Indeed, Hargraves holds journalism particularly accountable for perpetuating clichés — the very tendency, no doubt, that originated the disparaging pun “churnalism.” He writes:

Of all genres … none is more cliché-burdened today than journalism. Journalism has been historically and continues to be the true home of the cliché… Many phrases originate in genres outside of journalism and continue to have a specific or technical meaning in their place of origin: matter of fact in law, for example, or exhibit a tendency in scientific writing. Once an expression has made a home in the fertile and supportive soil of journalism, however, it thrives and grows in thick patches, often losing its particular semantic characteristics.

He goes on to bemoan the fact that “journalism contains more clichés per unit of text than any other genre” and later hones the precision of his arrow, making the unambiguous assertion that “journalism is demonstrably the greatest repository of cliché in English,” adding that “this is not a criticism, just a fact.” Curiously, though, Hargraves makes a distinction between “journalism” and “blogging,” chastising them on a sliding scale of “spreading and popularizing (and thus further deadening) clichéd expressions” — a rather dated divide in an era when some of the best independent journalism takes place on “blogs” and every major print publication has an online presence of the “blog” variety. (Blogs, he argues, are “full of unedited writing that is shot through with clichés, which are gobbled up uncritically by the avid perusers of these genres” — a rather ungenerous depiction of online readers, to say nothing of writers.) Journalism, after all, is a genre of cultural commentary and criticism, and a blog is merely a platform for publishing, whatever the genre — comparing a genre to a platform seems, to use the appropriate and thus non-clichéd idiom, an apples-to-oranges proposition.

Illustration from 'The Little Golden Book of Words,' 1948. Click image for details.

But misplaced distinction aside, Hargraves makes a gravely valid and urgent point about the responsibility of writers today, be they “journalists” or “bloggers,” in an age when writing is considered “content” and treated as the vacant page-filler the term implies; when Emerson and Longfellow’s journal lives on to publish “native advertising” for the Church of Scientology on the web and once-reputable business magazines have reincarnated as listicle-purveyors online. Echoing Schopenhauer’s lament on writing “for the sake of filling up paper,” Hargraves’s words ring with particular poignancy in our present context of formulaic language that borders on content farming:

People who are required to write — whether hastily or not — and those who write without any awareness of what separates good writing from bad, such as poorly educated students or poorly read adults, naturally write in a semiautomatic style… Taken together then, carelessness and ignorance are certainly responsible for a great deal of cliché that is expressed in speech and print.

[...]

Journalists are required to produce verbiage hastily most of the time. While their work is typically edited, it is not edited for clichés because cliché is a substantial part of the code of journalism, and consumers of journalism accept conventional and stereotyped ways of expressing ideas, whether consciously or unconsciously, as part of the diet. Because of the natural tendency of speakers and writers to be influenced by what they read and hear, it is also inescapable that journalists are the greatest vectors of cliché in English.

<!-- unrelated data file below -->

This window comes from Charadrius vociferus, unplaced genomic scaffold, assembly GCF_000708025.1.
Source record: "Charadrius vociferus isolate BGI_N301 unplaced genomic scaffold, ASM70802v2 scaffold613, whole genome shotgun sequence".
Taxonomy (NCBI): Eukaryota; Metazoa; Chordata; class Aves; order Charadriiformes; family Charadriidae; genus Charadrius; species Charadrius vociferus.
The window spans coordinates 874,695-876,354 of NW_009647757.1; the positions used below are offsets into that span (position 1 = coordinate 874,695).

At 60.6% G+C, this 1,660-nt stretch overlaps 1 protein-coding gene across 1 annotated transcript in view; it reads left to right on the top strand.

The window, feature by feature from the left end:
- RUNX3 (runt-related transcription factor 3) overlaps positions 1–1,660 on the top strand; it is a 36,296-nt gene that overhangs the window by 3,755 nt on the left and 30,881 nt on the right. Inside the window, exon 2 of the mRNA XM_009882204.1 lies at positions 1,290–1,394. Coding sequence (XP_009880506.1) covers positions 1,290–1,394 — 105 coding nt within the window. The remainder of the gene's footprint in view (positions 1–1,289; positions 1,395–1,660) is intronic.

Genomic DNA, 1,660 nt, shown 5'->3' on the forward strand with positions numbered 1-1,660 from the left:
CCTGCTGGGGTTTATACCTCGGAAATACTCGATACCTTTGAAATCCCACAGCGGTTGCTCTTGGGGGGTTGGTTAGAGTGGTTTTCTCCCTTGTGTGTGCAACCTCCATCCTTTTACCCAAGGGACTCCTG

Therein lies Hargraves’s most important point — a case for the eradication of clichés as a political act, part of our shared civic responsibility as readers, writers, and users of language. Echoing Virginia Woolf’s manifesto for the glory of language, he writes:

There is so much writing and speech that has clearly been done with no clear thought given to the purpose of the words that compose it. If all writing was entirely of this kind, it seems likely that people would be put off reading and clichés would live in a rather small, moribund world that would eventually extinguish itself. But we all must read, whether for entertainment, vital communication, or acquiring new information; and all of the writing we read is bound to contain some portion of cliché. Because of these factors we cannot help exposing ourselves to cliché and being infected by it. Whether we become active vectors of cliché ourselves is a matter of choice. All that is required for clichés to flourish is for good writers to disengage their attention from what they are doing.

[...]

A cliché in itself and by definition has no element of originality and if a cliché is to be used, it places greater demands on a thoughtful writer to justify its use in preference to a more straightforward or succinct expression. Requiring a cliché to do more than it normally does by extending its meaning, application, or reference is one way to do this.

What Penguin publisher Sir Allen Lane memorably said of design, Hargraves asserts about language:

It takes only a little more time, but considerably more effort, to write mindfully than it does to write mindlessly. You have to engage your intellect and examine the requirements of what you mean to express, and the words available to do it for you. But writing mindfully can be developed to become a habit with some effort, just as writing mindlessly becomes a habit with no effort.

In the remainder of It’s Been Said Before, Hargraves draws on corpus data to identify some of the most toxic clichés in the English language and goes on to equip us with the tools and critical thinking necessary for using more imaginative alternatives to them. Complement it with a stimulating examination of another centerpiece of linguistic communication, the magical world of metaphor, then revisit these five excellent books on language.